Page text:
DeKeyser doesn’t make many glaring mistakes. He is top-four material, and though he helps out on the power play sometimes (more by default last season), he is an asset to the penalty kill and an overall workhorse.
DeKeyser should only improve as he gains more NHL experience (he has just 76 games to his credit at this point) and as he adds a little bulk to his lanky, 6-foot-3 frame. The Wings considered it quite a coup when they won his services over all the other suitors in spring 2013 (it didn’t hurt DeKeyser is from the metro area) and he’ll be a building block for years to come.
I don't know if DeKeyser will become anything more than a Brad Stuart-type--a Swiss Army Knife defenseman, better-suited to fit the #4 slot and to play on the penalty-kill than the power play and/or top pair in a pinch--or whether he'll become a top-pair puck-mover, but his game is simple, efficient and mature beyond his years.
If anything, the one thing Wings fans don't have for DeKeyser is the one thing Wings fans need to give DeKeyser in some time to develop and patience for the occasional mistake (I promise he's not going to be Jonathan Ericsson 2) as he continues to develop over the next 2 or 3 seasons.
Riley Sheahan recognizes that the centre position for the Detroit Red Wings is loaded with depth and talent, but he’s ready for the challenge of earning his spot when training camp opens Sept. 18.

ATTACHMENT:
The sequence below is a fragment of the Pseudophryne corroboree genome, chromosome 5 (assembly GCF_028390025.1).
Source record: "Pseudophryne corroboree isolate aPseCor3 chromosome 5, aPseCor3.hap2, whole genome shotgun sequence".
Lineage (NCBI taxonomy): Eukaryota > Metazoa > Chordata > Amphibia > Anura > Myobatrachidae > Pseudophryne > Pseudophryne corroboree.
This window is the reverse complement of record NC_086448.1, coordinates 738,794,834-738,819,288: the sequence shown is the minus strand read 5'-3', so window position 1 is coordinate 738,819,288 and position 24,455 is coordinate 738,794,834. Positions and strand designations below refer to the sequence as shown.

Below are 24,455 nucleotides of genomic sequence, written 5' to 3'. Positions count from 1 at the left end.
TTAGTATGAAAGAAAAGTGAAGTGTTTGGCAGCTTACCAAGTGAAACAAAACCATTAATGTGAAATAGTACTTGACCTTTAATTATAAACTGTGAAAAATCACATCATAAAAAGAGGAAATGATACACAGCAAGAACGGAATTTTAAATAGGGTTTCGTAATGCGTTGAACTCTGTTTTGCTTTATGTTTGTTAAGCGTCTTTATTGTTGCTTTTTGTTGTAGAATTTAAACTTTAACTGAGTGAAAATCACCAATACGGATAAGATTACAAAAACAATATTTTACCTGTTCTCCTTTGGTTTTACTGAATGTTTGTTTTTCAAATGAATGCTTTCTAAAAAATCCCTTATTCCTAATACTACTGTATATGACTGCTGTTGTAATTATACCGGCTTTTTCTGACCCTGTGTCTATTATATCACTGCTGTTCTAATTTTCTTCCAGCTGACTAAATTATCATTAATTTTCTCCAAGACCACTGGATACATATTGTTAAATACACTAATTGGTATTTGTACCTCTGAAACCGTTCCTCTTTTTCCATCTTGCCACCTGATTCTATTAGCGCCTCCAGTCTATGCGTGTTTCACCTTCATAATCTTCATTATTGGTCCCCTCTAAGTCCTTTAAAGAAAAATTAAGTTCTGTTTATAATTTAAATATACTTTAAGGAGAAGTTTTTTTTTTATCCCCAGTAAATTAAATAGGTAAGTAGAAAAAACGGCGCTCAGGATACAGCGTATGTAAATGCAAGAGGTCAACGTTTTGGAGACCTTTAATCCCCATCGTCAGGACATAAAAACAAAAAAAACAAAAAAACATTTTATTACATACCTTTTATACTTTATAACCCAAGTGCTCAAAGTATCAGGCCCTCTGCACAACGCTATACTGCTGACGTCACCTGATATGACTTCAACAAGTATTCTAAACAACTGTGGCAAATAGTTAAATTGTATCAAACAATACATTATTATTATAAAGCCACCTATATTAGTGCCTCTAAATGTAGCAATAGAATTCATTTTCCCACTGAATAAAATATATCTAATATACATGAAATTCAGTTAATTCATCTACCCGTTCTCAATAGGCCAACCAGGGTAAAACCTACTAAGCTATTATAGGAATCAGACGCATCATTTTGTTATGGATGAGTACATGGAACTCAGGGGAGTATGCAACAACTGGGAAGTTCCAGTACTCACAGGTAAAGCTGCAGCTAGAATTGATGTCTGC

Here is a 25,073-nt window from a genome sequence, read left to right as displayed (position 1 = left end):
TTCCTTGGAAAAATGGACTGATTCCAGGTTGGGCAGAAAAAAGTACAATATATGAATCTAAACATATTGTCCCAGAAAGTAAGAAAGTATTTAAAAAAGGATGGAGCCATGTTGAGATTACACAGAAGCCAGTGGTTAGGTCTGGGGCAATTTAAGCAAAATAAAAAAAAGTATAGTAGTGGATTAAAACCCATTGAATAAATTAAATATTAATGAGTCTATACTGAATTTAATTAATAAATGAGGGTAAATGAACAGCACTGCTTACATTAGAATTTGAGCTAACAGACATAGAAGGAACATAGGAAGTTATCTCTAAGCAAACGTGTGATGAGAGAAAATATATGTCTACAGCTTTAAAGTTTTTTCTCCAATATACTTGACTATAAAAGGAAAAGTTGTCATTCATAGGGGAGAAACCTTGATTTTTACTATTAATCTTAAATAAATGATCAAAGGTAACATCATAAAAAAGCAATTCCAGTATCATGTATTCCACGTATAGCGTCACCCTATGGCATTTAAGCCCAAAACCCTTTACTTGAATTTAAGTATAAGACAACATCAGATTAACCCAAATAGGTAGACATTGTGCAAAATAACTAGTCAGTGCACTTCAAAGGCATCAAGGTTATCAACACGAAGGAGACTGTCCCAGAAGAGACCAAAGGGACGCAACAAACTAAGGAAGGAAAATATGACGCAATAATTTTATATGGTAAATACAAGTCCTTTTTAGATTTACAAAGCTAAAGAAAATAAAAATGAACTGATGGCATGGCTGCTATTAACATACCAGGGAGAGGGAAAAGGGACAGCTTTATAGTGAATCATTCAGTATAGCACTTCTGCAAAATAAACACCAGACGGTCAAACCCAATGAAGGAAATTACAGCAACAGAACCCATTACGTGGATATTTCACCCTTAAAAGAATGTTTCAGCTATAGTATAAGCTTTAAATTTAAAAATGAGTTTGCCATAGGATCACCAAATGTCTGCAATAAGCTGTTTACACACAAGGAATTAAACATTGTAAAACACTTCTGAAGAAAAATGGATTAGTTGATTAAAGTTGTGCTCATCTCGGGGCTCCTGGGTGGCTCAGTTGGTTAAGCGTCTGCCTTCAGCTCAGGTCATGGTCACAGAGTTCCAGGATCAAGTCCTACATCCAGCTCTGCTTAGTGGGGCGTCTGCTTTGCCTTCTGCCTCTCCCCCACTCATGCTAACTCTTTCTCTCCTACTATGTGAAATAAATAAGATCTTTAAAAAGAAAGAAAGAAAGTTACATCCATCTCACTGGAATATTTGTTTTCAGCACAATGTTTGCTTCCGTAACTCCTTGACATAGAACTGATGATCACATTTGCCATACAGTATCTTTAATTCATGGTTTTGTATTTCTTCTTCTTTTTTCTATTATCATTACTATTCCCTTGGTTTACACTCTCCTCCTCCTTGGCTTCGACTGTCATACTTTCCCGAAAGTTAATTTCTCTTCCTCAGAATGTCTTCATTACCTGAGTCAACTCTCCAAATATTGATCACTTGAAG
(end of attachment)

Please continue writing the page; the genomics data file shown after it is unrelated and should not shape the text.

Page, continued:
“I think my confidence grew when I came in,” said Sheahan, 22, who produced 9-15-24 totals in 42 games after a series of injuries at the position led to his recall from AHL Grand Rapids. “All the young guys got a chance and we were able to have some success and contribute to helping the team win. That was good for us and just as the season goes on, consistency is a big thing. Other than that just staying confident, staying consistent, that’ll be the biggest challenge.”
I get the whole, "ZOMG the Wings have Datsyuk, Zetterberg, Sheahan, Weiss, Glendening, Andersson, Helm and Ferraro all ready to play center panic panic!" stuff...
But the Red Wings don't believe that, oh, say Justin Abdelkader, Drew Miller or Johan Franzen can be converted to equally capable wingers if necessary for no reason.